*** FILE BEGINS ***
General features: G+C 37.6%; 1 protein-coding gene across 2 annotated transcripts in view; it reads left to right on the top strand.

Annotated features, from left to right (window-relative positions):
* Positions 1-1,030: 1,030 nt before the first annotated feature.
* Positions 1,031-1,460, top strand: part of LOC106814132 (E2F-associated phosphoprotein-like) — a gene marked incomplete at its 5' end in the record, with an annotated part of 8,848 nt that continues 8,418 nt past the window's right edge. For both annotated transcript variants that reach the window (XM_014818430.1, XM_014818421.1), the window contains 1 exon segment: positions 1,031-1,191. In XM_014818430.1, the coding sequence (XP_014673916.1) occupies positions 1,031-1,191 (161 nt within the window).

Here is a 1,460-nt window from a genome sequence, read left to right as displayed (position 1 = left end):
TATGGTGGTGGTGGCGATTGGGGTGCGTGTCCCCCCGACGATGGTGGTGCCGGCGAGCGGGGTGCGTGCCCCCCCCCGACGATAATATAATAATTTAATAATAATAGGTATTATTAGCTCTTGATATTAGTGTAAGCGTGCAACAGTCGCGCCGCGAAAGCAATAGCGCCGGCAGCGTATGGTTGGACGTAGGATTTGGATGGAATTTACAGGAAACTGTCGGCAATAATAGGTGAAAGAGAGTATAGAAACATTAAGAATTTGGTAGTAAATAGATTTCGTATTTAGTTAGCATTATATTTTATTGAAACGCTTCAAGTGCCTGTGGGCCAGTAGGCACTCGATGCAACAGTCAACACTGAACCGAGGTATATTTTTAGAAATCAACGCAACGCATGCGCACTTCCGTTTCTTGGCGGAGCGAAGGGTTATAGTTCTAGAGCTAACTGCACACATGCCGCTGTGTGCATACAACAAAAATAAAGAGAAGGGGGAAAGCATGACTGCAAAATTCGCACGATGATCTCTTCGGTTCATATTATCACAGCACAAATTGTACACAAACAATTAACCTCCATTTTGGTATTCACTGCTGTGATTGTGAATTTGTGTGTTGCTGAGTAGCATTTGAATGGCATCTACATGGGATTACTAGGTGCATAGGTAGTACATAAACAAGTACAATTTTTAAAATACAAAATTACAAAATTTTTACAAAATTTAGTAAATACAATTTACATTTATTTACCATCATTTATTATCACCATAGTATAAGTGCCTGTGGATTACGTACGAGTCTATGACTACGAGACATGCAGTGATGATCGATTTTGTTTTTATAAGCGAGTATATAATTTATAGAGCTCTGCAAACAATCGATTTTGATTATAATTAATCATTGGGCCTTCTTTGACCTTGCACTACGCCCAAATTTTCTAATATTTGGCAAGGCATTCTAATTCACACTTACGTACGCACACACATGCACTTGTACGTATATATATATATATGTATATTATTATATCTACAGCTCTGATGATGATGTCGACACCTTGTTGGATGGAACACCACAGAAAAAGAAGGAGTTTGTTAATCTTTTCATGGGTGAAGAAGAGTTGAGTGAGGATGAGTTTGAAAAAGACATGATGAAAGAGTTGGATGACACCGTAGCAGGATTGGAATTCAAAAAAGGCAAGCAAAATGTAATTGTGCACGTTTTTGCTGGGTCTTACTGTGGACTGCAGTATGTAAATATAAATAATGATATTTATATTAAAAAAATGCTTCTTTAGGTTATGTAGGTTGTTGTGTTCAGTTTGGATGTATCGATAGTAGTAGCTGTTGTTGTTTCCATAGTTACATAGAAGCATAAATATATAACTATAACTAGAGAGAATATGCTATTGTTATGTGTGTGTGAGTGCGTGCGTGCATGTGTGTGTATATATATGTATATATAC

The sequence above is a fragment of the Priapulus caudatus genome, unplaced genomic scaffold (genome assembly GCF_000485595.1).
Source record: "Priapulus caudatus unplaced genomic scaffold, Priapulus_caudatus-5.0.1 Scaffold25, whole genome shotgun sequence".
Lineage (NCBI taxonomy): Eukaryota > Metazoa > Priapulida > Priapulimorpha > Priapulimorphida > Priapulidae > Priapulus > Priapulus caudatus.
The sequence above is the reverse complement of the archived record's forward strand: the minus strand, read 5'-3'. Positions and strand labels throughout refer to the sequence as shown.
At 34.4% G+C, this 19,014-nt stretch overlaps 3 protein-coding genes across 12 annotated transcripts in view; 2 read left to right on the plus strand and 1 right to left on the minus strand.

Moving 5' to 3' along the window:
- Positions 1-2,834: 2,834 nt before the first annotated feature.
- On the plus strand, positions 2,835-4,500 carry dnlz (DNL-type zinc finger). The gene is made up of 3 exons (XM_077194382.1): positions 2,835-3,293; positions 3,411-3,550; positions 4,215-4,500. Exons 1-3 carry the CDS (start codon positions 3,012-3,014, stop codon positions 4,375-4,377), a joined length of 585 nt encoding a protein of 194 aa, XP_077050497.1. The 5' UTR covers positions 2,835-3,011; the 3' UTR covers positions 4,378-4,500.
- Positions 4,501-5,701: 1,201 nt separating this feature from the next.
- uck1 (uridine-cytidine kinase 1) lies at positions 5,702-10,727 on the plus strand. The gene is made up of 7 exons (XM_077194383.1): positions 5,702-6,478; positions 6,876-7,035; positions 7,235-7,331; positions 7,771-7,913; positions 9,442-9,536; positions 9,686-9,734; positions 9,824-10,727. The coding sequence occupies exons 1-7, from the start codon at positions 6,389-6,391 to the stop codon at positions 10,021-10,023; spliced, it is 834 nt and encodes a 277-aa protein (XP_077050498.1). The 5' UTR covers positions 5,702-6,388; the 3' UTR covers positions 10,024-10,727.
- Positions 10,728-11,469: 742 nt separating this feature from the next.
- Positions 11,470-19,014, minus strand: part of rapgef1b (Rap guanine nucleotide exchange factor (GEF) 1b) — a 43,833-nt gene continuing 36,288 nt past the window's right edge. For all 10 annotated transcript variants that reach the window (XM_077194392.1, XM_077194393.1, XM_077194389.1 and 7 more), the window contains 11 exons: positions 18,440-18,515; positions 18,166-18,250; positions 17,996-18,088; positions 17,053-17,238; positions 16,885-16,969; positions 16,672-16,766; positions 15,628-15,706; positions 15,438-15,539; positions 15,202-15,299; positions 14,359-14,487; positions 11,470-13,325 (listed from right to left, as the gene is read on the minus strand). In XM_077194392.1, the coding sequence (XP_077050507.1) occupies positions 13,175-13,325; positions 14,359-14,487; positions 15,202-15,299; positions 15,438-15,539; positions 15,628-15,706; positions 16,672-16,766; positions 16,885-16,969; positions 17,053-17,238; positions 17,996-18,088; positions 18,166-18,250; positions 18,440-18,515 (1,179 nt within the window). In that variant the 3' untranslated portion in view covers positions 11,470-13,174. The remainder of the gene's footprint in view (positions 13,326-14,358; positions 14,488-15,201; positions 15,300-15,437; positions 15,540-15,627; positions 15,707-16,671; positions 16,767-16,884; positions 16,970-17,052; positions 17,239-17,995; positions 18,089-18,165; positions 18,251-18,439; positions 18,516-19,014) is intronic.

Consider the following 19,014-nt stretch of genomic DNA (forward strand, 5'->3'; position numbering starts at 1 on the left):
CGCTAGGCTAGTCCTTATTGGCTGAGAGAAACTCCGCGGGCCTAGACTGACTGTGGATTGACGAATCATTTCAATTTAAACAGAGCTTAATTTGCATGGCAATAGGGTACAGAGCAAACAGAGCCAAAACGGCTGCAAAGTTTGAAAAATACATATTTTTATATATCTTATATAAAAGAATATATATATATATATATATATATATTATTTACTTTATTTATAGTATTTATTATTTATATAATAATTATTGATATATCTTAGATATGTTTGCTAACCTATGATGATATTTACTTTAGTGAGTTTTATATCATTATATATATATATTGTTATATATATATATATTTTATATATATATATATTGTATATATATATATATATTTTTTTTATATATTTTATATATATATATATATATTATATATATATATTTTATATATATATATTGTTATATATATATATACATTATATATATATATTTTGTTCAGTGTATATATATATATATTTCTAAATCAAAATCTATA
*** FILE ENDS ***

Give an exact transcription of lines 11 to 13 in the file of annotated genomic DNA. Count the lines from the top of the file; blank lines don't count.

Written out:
At 34.4% G+C, this 19,014-nt stretch overlaps 3 protein-coding genes across 12 annotated transcripts in view; 2 read left to right on the plus strand and 1 right to left on the minus strand.

Moving 5' to 3' along the window:
- Positions 1-2,834: 2,834 nt before the first annotated feature.